How to avoid the pension scammers

Savers lose £4bn a year to pension scammers. Keep a sharp lookout for their favourite ruses.

Truffle hunter and dog © Alamy

Pension scammers have persuaded investors to hunt for fictitious truffles
(Image credit: Truffle hunter and dog © Alamy)

Last year at least 100,000 people transferred money out of a defined benefit pension scheme. The value of pension transfers has rocketed from £5.4bn in 2014 to £33bn last year, thanks to the pension freedoms introduced in 2015 that allow you to access your savings tax-free once you are 55. The problem is that those freedoms have provided a perfect target for pension scammers. Savers lose £4bn a year in pension scams, with the average victim losing £91,000 according to the Financial Conduct Authority (FCA). But "some people have lost seven-figure retirement nest eggs", says Rupert Jones in The Guardian.

Scams typically begin with an unsolicited phone call or email and can end with you losing your life savings. The Times has rounded up the pension scams you need to watch out for.

Fraudsters will try to convince you to invest your pension money in all types of unusual projects, from luxurious foreign developments and carbon credits to death bonds.

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"If you're promised a 10% annual return from a hotel room in Spain, tread very carefully," Tom Selby of wealth manager AJ Bell told The Times. "Fraudsters will often advertise investments in a development that doesn't exist, or hasn't yet been built."

Tree plantations are another investment commonly used in pension scams. Last December five firms were shut down for convincing more than 100 people to invest in "fictitious truffle farms," notes Will Kirkman on "Investors were told their savings were funding oak and hazel-tree saplings inoculated with truffle spores at specialist plantations around the world. However, investigatorsfound that no harvesting or cultivation has ever taken place."

Carbon credits are another popular pension scam. These credits are legitimately bought by businesses to offset their emissions, but conmen get involved by selling credits in small quantities to savers at rip-off prices. When people try to sell, they find no-one wants to buy credits in small quantities and not for anything like the price they paid.

There are also certain tactics used by scammers that should warn you it could be a scam. One popular con is to offer you a free pension review. Conmen use this as an opportunity to advise you to boost your returns by investing your money in their fraudulent schemes.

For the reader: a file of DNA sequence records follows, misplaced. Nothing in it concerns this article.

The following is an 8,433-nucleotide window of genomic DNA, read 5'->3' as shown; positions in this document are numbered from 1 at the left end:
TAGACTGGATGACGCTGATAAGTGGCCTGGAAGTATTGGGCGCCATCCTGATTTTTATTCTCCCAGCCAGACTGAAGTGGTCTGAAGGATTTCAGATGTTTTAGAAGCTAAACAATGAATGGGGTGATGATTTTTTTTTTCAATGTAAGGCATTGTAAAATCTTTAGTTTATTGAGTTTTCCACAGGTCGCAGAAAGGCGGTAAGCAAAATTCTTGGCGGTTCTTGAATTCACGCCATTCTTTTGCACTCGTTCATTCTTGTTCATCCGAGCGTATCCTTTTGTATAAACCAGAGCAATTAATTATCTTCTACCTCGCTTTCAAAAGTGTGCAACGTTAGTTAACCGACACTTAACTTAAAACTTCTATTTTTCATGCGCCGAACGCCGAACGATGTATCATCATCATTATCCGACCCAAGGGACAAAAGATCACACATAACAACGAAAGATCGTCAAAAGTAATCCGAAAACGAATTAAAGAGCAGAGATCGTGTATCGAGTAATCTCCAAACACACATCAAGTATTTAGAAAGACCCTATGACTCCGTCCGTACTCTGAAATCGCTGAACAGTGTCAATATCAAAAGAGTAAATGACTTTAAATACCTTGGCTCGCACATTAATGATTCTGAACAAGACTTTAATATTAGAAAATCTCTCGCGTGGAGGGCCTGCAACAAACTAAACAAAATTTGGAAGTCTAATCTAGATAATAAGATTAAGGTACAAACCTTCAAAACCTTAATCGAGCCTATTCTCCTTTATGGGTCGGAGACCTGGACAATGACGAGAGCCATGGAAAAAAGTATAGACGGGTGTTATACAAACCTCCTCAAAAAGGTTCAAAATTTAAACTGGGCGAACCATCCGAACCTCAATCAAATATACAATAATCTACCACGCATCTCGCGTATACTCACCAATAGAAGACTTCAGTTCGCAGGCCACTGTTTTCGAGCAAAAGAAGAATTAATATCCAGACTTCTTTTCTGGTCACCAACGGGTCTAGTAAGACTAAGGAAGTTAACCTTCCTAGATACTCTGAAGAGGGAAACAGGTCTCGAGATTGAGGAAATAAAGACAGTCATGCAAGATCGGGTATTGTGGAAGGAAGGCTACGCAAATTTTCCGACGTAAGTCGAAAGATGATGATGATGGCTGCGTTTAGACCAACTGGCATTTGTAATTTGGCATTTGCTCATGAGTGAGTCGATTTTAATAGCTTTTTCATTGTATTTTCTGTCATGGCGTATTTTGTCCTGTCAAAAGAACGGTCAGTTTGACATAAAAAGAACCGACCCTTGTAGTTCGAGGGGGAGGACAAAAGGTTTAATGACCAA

There are no guarantees

Also beware of transferring your pension overseas. Once your money is outside the country it is much harder to trace. Qualifying recognised overseas pension schemes (QROPS) are genuine and meant for people who plan to move abroad when they retire. But they are being hijacked by criminals who get your money abroad, then invest it in "toxic, illiquid, high-risk assets such as unsecured offshore-property loans and football gambling", says Angela Brooks of Pension Life in The Times.

Avoid becoming a victim of a scam by rejecting any unsolicited contact. A legitimate company with a decent investment scheme wouldn't need to drum up business with cold calls.

Check the FCA register covering firms authorised to do business as well as the companies on the FCA warning list of noted scammers before you invest in anything. If you want genuine pension advice, contact an independent financial adviser from an FCA-regulated firm.

Ruth Jackson-Kirby

Ruth Jackson-Kirby is a freelance personal finance journalist with 17 years’ experience, writing about everything from savings accounts and credit cards to pensions, property and pet insurance.

Ruth started her career at MoneyWeek after graduating with an MA from the University of St Andrews, and she continues to contribute regular articles to our personal finance section. After leaving MoneyWeek she went on to become deputy editor of Moneywise before becoming a freelance journalist.

Ruth writes regularly for national publications including The Sunday Times, The Times, The Mail on Sunday and Good Housekeeping, among many other titles both online and offline.